I was very proud when Camille went to train with him at Pontefract and they got along very well. His passing is part of the difficult moments in life when we realise we have lost someone who has helped point you in the right direction in the conduct of your life … thank you Malcolm.

Andrew Shelley, World Squash Library and former CEO of the World Squash Federation

Having known Malcolm for over 40 years (and indeed employed him to work with the English elite players a few decades back), I can safely say that few can compare with him for being invigorating and inspirational, never boring, and indeed often being bloody minded! I mean all with great affection, and simply adding that squash has lost a top coach who enabled players to really fulfill their potential while instilling the best of behavior.

He did have a blind spot, though. He regularly told me how he couldn’t understand why I watched football as all the players were cheats (rolling around etc) in his view!

But back to squash, a real pillar of our sport has toppled, and we grieve alongside his family and friends.

Tania Bailey, High Performance Coach, England Squash

Whenever I walked into Pontefract squash club it always put a smile on my face to see so many children in the club and on court loving the game. Malcolm created such a fantastic environment for the kids no matter their age or ability and there will sadly be such a huge gap left with him no longer being there, but I am sure will be filled by some of the players he has taught so well over the years. My heart goes out to all of his family at this sad time and hope they take comfort in the legacy he has left behind and all the fantastic memories the players have from their time with him.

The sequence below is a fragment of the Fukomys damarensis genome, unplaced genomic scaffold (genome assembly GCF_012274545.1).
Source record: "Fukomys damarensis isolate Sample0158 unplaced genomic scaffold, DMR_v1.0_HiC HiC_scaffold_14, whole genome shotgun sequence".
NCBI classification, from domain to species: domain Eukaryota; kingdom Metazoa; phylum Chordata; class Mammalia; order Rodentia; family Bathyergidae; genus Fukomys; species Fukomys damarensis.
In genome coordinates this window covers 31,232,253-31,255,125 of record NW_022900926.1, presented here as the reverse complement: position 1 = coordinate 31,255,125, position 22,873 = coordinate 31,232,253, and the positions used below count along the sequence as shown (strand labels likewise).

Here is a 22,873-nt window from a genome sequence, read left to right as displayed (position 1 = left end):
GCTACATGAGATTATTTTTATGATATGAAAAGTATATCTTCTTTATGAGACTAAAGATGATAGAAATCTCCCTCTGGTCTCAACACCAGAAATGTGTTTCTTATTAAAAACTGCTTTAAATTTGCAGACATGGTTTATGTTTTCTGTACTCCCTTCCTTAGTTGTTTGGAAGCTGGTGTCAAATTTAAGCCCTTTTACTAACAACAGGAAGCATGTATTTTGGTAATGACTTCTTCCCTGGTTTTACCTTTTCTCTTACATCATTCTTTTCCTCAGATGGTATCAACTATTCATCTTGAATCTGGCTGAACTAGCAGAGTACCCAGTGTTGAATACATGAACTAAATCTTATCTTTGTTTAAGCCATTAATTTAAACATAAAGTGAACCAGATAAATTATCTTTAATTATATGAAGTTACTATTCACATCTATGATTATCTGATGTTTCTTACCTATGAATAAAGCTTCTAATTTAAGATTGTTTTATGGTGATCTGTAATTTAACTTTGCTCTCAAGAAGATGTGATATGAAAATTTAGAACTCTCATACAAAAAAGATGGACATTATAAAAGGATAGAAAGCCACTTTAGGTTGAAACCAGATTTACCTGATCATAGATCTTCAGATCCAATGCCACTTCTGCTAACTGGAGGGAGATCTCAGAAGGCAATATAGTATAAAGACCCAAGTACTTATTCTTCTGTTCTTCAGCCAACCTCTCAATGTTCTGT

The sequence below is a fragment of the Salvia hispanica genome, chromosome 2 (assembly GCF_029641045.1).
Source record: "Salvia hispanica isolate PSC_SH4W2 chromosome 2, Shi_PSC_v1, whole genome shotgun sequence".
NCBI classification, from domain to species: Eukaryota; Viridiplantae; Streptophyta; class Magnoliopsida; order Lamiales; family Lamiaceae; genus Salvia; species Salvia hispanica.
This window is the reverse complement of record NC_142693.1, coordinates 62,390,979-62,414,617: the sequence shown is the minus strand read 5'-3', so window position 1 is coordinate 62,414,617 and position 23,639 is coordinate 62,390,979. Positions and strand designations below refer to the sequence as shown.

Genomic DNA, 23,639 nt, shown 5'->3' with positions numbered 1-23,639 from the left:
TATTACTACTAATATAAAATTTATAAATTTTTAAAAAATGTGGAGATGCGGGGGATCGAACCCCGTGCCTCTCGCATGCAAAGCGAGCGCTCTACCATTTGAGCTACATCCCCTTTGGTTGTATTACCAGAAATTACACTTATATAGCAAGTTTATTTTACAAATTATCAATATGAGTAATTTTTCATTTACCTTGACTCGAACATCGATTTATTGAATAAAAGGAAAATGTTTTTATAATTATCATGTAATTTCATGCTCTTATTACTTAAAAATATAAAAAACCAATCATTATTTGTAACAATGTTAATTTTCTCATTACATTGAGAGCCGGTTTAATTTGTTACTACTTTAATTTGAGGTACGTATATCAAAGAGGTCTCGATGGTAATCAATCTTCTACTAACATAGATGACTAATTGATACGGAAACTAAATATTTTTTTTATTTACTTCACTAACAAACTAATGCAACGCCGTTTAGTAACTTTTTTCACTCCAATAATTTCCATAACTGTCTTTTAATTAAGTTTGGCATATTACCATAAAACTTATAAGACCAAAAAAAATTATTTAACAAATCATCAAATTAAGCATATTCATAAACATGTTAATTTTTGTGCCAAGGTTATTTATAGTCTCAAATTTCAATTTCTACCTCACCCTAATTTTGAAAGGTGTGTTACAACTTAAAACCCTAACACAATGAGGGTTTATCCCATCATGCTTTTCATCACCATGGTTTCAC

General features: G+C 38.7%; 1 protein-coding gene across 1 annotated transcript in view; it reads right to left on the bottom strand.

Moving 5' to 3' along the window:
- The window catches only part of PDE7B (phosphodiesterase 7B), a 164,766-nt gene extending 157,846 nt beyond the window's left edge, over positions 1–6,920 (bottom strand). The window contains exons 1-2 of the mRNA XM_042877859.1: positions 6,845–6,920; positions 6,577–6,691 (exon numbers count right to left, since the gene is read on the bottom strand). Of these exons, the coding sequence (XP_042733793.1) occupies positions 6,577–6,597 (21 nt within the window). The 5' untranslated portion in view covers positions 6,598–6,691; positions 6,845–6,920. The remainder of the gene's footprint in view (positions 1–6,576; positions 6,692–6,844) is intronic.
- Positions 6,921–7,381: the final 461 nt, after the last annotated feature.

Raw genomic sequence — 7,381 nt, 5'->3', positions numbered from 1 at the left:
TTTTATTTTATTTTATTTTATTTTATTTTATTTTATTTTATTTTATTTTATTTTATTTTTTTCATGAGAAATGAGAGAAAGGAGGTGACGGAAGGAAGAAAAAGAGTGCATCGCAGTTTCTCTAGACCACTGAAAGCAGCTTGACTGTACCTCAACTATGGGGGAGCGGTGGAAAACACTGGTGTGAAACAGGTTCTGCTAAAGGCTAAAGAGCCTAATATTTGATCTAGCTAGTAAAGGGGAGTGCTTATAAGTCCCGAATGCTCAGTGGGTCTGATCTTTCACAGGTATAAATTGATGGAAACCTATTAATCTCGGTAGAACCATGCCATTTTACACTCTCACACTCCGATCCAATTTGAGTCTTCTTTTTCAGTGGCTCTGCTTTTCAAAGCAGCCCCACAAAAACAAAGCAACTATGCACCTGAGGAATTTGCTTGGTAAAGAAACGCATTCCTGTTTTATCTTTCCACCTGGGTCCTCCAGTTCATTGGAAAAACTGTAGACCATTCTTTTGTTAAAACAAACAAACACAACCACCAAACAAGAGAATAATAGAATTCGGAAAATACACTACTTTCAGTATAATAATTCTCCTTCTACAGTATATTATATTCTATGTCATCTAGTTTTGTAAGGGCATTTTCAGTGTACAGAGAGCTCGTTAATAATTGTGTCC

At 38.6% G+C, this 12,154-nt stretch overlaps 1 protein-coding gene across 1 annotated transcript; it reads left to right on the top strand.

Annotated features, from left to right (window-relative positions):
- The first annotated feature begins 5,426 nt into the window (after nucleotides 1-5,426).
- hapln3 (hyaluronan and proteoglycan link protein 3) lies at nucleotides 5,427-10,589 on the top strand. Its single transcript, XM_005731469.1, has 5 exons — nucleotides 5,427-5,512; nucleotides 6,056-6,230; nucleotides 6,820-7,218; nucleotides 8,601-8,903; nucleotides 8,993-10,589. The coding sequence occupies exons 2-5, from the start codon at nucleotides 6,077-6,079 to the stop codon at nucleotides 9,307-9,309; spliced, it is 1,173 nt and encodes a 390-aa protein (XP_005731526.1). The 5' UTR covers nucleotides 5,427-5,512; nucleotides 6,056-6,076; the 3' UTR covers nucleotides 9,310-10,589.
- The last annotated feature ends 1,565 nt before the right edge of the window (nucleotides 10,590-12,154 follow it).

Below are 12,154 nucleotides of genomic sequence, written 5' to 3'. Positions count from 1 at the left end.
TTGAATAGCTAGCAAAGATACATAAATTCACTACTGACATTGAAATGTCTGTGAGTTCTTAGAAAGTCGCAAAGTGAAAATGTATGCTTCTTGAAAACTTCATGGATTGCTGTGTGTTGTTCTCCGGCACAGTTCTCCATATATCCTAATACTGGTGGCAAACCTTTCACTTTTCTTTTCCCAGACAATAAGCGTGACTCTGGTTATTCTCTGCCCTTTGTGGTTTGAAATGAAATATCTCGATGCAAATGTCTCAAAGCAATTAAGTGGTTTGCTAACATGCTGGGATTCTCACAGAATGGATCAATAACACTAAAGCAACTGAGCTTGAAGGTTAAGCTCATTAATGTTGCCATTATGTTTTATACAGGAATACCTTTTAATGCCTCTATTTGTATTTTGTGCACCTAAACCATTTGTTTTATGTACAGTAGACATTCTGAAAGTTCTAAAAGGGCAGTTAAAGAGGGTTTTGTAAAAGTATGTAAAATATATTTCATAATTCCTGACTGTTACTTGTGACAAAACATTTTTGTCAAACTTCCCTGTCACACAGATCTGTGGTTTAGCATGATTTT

Howard Harding, former WSF World Media Director, Surrey, England

My earliest memory of Malcolm was in the mid-80s when I was involved with the Dunlop Squash Roadshow, an event hosted by squash clubs around the country offering kids the opportunity to try out squash. With nothing better to do one Saturday afternoon, and having never been in a squash club before, schoolgirl Cheryl Beaumont was dragged along to a club in Leeds where Malcolm was the Dunlop coach for the day. It seems he quickly saw something special in Cheryl and offered to take her under his wing. A decade or so later she was representing England in the world junior championships and went on to reach 32 in the world rankings. Other examples of this incredible ability to spot latent ability in youngsters has since come to light – and I always wonder what might have happened if I’d met him as a child. Might I have played for my county or country instead of being the life-long club hacker that I am?

Nick Matthew, former PSA World Tour player and World No. 1, Sheffield, Yorkshire, England